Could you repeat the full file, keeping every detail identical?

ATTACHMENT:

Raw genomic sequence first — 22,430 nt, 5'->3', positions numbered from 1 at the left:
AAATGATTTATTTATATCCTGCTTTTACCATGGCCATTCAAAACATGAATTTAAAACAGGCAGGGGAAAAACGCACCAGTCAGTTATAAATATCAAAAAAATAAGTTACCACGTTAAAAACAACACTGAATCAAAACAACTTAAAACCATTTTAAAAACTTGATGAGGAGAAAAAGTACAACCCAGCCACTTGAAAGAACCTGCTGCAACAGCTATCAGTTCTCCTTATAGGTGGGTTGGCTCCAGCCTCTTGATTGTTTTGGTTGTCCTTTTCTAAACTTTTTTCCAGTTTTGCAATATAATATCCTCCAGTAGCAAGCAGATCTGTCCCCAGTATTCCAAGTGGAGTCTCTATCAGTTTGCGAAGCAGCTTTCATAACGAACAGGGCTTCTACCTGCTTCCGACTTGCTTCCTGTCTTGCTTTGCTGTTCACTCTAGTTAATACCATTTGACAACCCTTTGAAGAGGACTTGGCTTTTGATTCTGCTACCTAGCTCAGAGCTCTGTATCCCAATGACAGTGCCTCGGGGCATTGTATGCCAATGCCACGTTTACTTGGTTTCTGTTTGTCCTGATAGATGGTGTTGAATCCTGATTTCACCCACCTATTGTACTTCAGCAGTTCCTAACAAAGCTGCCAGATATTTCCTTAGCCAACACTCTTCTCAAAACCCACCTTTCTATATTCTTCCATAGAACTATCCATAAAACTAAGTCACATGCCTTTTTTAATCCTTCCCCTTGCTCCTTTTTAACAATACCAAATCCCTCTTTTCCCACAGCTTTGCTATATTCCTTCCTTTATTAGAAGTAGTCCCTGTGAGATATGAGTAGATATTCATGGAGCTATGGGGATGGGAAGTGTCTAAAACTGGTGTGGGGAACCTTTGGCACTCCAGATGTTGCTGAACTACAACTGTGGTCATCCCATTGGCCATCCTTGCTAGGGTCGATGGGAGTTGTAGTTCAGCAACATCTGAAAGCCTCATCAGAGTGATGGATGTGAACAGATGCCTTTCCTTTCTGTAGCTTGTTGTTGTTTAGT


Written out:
Raw genomic sequence first — 22,430 nt, 5'->3', positions numbered from 1 at the left:
AAATGATTTATTTATATCCTGCTTTTACCATGGCCATTCAAAACATGAATTTAAAACAGGCAGGGGAAAAACGCACCAGTCAGTTATAAATATCAAAAAAATAAGTTACCACGTTAAAAACAACACTGAATCAAAACAACTTAAAACCATTTTAAAAACTTGATGAGGAGAAAAAGTACAACCCAGCCACTTGAAAGAACCTGCTGCAACAGCTATCAGTTCTCCTTATAGGTGGGTTGGCTCCAGCCTCTTGATTGTTTTGGTTGTCCTTTTCTAAACTTTTTTCCAGTTTTGCAATATAATATCCTCCAGTAGCAAGCAGATCTGTCCCCAGTATTCCAAGTGGAGTCTCTATCAGTTTGCGAAGCAGCTTTCATAACGAACAGGGCTTCTACCTGCTTCCGACTTGCTTCCTGTCTTGCTTTGCTGTTCACTCTAGTTAATACCATTTGACAACCCTTTGAAGAGGACTTGGCTTTTGATTCTGCTACCTAGCTCAGAGCTCTGTATCCCAATGACAGTGCCTCGGGGCATTGTATGCCAATGCCACGTTTACTTGGTTTCTGTTTGTCCTGATAGATGGTGTTGAATCCTGATTTCACCCACCTATTGTACTTCAGCAGTTCCTAACAAAGCTGCCAGATATTTCCTTAGCCAACACTCTTCTCAAAACCCACCTTTCTATATTCTTCCATAGAACTATCCATAAAACTAAGTCACATGCCTTTTTTAATCCTTCCCCTTGCTCCTTTTTAACAATACCAAATCCCTCTTTTCCCACAGCTTTGCTATATTCCTTCCTTTATTAGAAGTAGTCCCTGTGAGATATGAGTAGATATTCATGGAGCTATGGGGATGGGAAGTGTCTAAAACTGGTGTGGGGAACCTTTGGCACTCCAGATGTTGCTGAACTACAACTGTGGTCATCCCATTGGCCATCCTTGCTAGGGTCGATGGGAGTTGTAGTTCAGCAACATCTGAAAGCCTCATCAGAGTGATGGATGTGAACAGATGCCTTTCCTTTCTGTAGCTTGTTGTTGTTTAGT